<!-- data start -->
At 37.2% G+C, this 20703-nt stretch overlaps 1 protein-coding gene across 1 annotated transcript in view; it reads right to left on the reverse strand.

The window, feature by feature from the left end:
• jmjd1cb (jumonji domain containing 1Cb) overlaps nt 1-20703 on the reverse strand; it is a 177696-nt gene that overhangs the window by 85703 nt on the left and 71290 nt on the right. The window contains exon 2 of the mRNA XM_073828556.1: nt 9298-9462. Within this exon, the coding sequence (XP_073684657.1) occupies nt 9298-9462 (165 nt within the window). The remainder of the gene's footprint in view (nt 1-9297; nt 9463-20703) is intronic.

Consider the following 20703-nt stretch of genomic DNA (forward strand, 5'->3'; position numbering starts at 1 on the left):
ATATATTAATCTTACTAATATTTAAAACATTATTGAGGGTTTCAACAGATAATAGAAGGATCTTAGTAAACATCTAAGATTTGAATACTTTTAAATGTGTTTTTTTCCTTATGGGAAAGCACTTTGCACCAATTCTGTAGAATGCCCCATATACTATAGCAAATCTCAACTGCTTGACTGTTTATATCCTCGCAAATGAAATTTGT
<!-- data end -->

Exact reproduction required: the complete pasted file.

At 37.2% G+C, this 20703-nt stretch overlaps 1 protein-coding gene across 1 annotated transcript in view; it reads right to left on the reverse strand.

The window, feature by feature from the left end:
• jmjd1cb (jumonji domain containing 1Cb) overlaps nt 1-20703 on the reverse strand; it is a 177696-nt gene that overhangs the window by 85703 nt on the left and 71290 nt on the right. The window contains exon 2 of the mRNA XM_073828556.1: nt 9298-9462. Within this exon, the coding sequence (XP_073684657.1) occupies nt 9298-9462 (165 nt within the window). The remainder of the gene's footprint in view (nt 1-9297; nt 9463-20703) is intronic.

Consider the following 20703-nt stretch of genomic DNA (forward strand, 5'->3'; position numbering starts at 1 on the left):
ATATATTAATCTTACTAATATTTAAAACATTATTGAGGGTTTCAACAGATAATAGAAGGATCTTAGTAAACATCTAAGATTTGAATACTTTTAAATGTGTTTTTTTCCTTATGGGAAAGCACTTTGCACCAATTCTGTAGAATGCCCCATATACTATAGCAAATCTCAACTGCTTGACTGTTTATATCCTCGCAAATGAAATTTGT